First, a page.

This study investigates the relationship between the English as a Second Language (ESL) classroom and the academic/personal lives of its students. ESL students experience education in a different way than students with English as a first language. Academic life as an ESL student can be more challenging, which is important for schools to take into account and address. The presence of multiculturalism, a student-centered teaching style, and a dual-language ESL program were predicted to be associated with lower anxiety and stress levels while also being related to higher self-esteem, academic confidence, language achievement, and academic performance levels. This study consisted of an online survey taken by 16 ESL students and 18 non-ESL students in college. The survey contained measures pertaining to anxiety, stress, self-esteem, academic confidence, English language achievement, academic performance, and multiculturalism in the classroom, teaching style, ESL program type, and socioeconomic status. A bivariate correlation revealed a student-centered teaching style related to higher levels of academic confidence in ESL students. Also, a dual language ESL program type was related to higher levels of self-esteem and English language achievement. In a comparison of the ESL group versus the non-ESL group, an independent samples T-test revealed the non-ESL group reported higher academic confidence than the ESL group. In addition, the non-ESL group reported experiencing a more student-centered teaching style while the ESL group reported experiencing a more passive or hands off teaching style. These findings support the importance of teaching ESL students in ways that effectively foster their academic and personal growth because their experience and impression of school can differ from that of their non-ESL peers.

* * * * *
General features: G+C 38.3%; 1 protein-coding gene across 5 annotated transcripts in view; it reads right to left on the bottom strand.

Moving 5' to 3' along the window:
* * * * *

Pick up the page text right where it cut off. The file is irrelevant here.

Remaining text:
Wilhelms, Evan



Publication Date


Degree Granted

Bachelor of Arts

Document Type

Senior Independent Study Thesis



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